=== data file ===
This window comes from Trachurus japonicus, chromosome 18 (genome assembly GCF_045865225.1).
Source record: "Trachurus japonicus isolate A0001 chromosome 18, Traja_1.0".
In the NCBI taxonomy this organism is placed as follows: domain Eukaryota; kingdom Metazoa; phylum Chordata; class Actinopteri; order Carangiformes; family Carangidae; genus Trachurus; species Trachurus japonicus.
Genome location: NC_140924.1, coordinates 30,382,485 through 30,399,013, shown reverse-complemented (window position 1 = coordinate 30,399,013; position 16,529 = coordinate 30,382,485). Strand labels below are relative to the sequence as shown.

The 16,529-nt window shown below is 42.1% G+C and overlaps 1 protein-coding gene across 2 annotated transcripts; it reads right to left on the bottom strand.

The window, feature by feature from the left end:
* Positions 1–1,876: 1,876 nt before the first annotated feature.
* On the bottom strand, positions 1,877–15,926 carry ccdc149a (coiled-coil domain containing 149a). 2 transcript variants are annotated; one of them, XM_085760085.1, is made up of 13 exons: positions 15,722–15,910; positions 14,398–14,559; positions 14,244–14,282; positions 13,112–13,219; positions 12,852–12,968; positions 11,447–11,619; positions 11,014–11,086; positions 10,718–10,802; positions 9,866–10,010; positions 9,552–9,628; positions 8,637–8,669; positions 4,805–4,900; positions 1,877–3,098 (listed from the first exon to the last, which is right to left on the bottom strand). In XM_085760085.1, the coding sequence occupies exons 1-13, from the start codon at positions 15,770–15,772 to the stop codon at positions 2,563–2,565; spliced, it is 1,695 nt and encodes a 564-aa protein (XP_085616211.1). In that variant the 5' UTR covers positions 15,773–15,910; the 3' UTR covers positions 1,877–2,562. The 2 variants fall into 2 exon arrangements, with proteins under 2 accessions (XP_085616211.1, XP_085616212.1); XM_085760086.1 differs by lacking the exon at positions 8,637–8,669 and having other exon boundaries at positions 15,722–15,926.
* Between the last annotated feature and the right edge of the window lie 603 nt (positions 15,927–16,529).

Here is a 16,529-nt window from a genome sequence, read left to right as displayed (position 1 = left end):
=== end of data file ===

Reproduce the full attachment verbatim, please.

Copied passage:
This window comes from Trachurus japonicus, chromosome 18 (genome assembly GCF_045865225.1).
Source record: "Trachurus japonicus isolate A0001 chromosome 18, Traja_1.0".
In the NCBI taxonomy this organism is placed as follows: domain Eukaryota; kingdom Metazoa; phylum Chordata; class Actinopteri; order Carangiformes; family Carangidae; genus Trachurus; species Trachurus japonicus.
Genome location: NC_140924.1, coordinates 30,382,485 through 30,399,013, shown reverse-complemented (window position 1 = coordinate 30,399,013; position 16,529 = coordinate 30,382,485). Strand labels below are relative to the sequence as shown.

The 16,529-nt window shown below is 42.1% G+C and overlaps 1 protein-coding gene across 2 annotated transcripts; it reads right to left on the bottom strand.

The window, feature by feature from the left end:
* Positions 1–1,876: 1,876 nt before the first annotated feature.
* On the bottom strand, positions 1,877–15,926 carry ccdc149a (coiled-coil domain containing 149a). 2 transcript variants are annotated; one of them, XM_085760085.1, is made up of 13 exons: positions 15,722–15,910; positions 14,398–14,559; positions 14,244–14,282; positions 13,112–13,219; positions 12,852–12,968; positions 11,447–11,619; positions 11,014–11,086; positions 10,718–10,802; positions 9,866–10,010; positions 9,552–9,628; positions 8,637–8,669; positions 4,805–4,900; positions 1,877–3,098 (listed from the first exon to the last, which is right to left on the bottom strand). In XM_085760085.1, the coding sequence occupies exons 1-13, from the start codon at positions 15,770–15,772 to the stop codon at positions 2,563–2,565; spliced, it is 1,695 nt and encodes a 564-aa protein (XP_085616211.1). In that variant the 5' UTR covers positions 15,773–15,910; the 3' UTR covers positions 1,877–2,562. The 2 variants fall into 2 exon arrangements, with proteins under 2 accessions (XP_085616211.1, XP_085616212.1); XM_085760086.1 differs by lacking the exon at positions 8,637–8,669 and having other exon boundaries at positions 15,722–15,926.
* Between the last annotated feature and the right edge of the window lie 603 nt (positions 15,927–16,529).

Here is a 16,529-nt window from a genome sequence, read left to right as displayed (position 1 = left end):